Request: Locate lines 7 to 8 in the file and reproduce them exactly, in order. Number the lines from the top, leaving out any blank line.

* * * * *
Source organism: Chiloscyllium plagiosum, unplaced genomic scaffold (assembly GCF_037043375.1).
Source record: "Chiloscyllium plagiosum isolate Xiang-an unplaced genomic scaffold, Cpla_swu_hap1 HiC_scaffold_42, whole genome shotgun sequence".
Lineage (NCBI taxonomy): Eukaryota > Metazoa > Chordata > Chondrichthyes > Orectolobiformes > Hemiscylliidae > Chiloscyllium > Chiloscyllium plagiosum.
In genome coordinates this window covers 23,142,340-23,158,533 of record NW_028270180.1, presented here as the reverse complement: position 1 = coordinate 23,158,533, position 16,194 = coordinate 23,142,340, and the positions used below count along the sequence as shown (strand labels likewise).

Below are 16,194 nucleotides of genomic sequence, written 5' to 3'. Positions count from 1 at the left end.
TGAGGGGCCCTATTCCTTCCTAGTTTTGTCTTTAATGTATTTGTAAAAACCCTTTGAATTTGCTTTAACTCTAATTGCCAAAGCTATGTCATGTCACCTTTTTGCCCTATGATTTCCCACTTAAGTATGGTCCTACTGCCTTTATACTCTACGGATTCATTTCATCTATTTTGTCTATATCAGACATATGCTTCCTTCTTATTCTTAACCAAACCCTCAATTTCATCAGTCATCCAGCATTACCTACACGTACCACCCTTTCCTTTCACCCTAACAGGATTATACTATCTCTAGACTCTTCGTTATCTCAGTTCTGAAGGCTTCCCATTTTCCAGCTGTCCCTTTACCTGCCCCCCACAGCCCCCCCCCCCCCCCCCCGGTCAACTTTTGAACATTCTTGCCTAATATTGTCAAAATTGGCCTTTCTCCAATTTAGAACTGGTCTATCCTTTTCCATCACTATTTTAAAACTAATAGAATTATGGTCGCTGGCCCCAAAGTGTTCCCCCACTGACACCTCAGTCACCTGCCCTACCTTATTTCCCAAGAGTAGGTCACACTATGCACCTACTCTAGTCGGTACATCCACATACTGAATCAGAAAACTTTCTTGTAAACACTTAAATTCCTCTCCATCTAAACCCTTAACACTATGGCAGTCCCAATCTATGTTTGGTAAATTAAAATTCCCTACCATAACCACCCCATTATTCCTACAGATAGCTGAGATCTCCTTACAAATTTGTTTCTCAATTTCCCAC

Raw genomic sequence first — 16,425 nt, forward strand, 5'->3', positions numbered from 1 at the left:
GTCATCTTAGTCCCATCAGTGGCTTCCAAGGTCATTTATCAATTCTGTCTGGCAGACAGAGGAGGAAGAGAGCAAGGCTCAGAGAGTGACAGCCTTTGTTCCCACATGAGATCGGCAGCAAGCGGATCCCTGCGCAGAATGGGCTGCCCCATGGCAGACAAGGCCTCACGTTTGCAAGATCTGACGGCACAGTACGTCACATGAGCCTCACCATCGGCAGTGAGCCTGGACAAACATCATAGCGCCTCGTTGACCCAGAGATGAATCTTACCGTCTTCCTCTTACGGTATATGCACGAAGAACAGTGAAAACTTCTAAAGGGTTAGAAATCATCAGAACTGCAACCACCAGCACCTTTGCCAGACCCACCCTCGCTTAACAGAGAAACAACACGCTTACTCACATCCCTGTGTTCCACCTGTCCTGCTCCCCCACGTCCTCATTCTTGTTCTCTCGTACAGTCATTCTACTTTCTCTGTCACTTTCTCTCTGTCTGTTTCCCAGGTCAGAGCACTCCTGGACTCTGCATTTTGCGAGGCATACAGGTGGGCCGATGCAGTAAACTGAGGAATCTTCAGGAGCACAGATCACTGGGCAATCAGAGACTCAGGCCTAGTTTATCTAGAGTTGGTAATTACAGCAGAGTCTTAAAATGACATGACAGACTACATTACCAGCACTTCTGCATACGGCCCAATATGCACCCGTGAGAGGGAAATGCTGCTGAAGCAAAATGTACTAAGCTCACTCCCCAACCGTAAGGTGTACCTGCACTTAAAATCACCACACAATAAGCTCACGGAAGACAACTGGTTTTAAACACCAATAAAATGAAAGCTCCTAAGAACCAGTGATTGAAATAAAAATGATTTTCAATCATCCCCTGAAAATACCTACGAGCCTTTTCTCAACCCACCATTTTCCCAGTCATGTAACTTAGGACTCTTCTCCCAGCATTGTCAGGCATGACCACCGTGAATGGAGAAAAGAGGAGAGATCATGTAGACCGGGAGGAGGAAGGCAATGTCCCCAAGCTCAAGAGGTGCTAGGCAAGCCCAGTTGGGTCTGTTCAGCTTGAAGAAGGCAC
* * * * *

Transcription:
Raw genomic sequence first — 16,425 nt, forward strand, 5'->3', positions numbered from 1 at the left:
GTCATCTTAGTCCCATCAGTGGCTTCCAAGGTCATTTATCAATTCTGTCTGGCAGACAGAGGAGGAAGAGAGCAAGGCTCAGAGAGTGACAGCCTTTGTTCCCACATGAGATCGGCAGCAAGCGGATCCCTGCGCAGAATGGGCTGCCCCATGGCAGACAAGGCCTCACGTTTGCAAGATCTGACGGCACAGTACGTCACATGAGCCTCACCATCGGCAGTGAGCCTGGACAAACATCATAGCGCCTCGTTGACCCAGAGATGAATCTTACCGTCTTCCTCTTACGGTATATGCACGAAGAACAGTGAAAACTTCTAAAGGGTTAGAAATCATCAGAACTGCAACCACCAGCACCTTTGCCAGACCCACCCTCGCTTAACAGAGAAACAACACGCTTACTCACATCCCTGTGTTCCACCTGTCCTGCTCCCCCACGTCCTCATTCTTGTTCTCTCGTACAGTCATTCTACTTTCTCTGTCACTTTCTCTCTGTCTGTTTCCCAGGTCAGAGCACTCCTGGACTCTGCATTTTGCGAGGCATACAGGTGGGCCGATGCAGTAAACTGAGGAATCTTCAGGAGCACAGATCACTGGGCAATCAGAGACTCAGGCCTAGTTTATCTAGAGTTGGTAATTACAGCAGAGTCTTAAAATGACATGACAGACTACATTACCAGCACTTCTGCATACGGCCCAATATGCACCCGTGAGAGGGAAATGCTGCTGAAGCAAAATGTACTAAGCTCACTCCCCAACCGTAAGGTGTACCTGCACTTAAAATCACCACACAATAAGCTCACGGAAGACAACTGGTTTTAAACACCAATAAAATGAAAGCTCCTAAGAACCAGTGATTGAAATAAAAATGATTTTCAATCATCCCCTGAAAATACCTACGAGCCTTTTCTCAACCCACCATTTTCCCAGTCATGTAACTTAGGACTCTTCTCCCAGCATTGTCAGGCATGACCACCGTGAATGGAGAAAAGAGGAGAGATCATGTAGACCGGGAGGAGGAAGGCAATGTCCCCAAGCTCAAGAGGTGCTAGGCAAGCCCAGTTGGGTCTGTTCAGCTTGAAGAAGGCAC